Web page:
The Burger Court (1969–86)

Court Decisions

How did Milliken v. Bradley change the Court’s direction on school desegregation?

The Swann case involved the desegregation of one school district in Charlotte, North Carolina. In the Milliken case, a federal district court overseeing the case had approved of plans to desegregate the Detroit school system by imposing a multidistrict remedy. The plan would call for many suburban students to be moved to Detroit city schools and vice versa. The federal district court had implemented a plan that would affect several school districts that had not participated in de jure (segregation by statute or law) segregationist practices. Supporters of the plan argued that it was necessary to involve the suburban districts to achieve real desegregation to counter the effects of “white flight,” a phenomenon where many whites moved from larger cities to surrounding suburbs.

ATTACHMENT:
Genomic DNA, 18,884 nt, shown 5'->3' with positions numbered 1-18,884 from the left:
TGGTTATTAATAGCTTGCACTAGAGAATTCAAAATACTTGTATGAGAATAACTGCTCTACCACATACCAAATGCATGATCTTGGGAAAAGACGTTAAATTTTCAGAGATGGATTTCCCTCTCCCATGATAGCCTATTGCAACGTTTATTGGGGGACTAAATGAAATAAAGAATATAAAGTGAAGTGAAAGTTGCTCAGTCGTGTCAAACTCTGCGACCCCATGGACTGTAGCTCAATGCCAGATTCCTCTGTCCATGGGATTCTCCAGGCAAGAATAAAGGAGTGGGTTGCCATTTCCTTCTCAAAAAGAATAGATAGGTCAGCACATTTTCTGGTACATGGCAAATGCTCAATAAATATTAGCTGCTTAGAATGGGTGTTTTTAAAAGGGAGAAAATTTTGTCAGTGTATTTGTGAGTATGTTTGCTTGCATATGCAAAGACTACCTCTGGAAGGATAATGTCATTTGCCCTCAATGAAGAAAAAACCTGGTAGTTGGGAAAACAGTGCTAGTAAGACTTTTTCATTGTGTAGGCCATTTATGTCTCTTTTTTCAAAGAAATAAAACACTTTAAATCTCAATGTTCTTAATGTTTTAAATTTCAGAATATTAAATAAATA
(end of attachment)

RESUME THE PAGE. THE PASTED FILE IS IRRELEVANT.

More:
The U.S. Supreme Court ruled 5–4 in Milliken v. Bradley that the desegregation plan was invalid because it imposed burdens on school districts that were operating as unitary school systems and engaging in no racial segregation. Burger wrote that “without an interdistrict violation and interdistrict effect, there is no constitutional wrong calling for an interdistrict remedy.” The ruling meant that many children in the suburbs did not have to be bused to the Detroit city schools and vice versa.


This is a web preview of the "The Handy Supreme Court Answer Book" app. Many features only work on your mobile device. If you like what you see, we hope you will consider buying. Get the App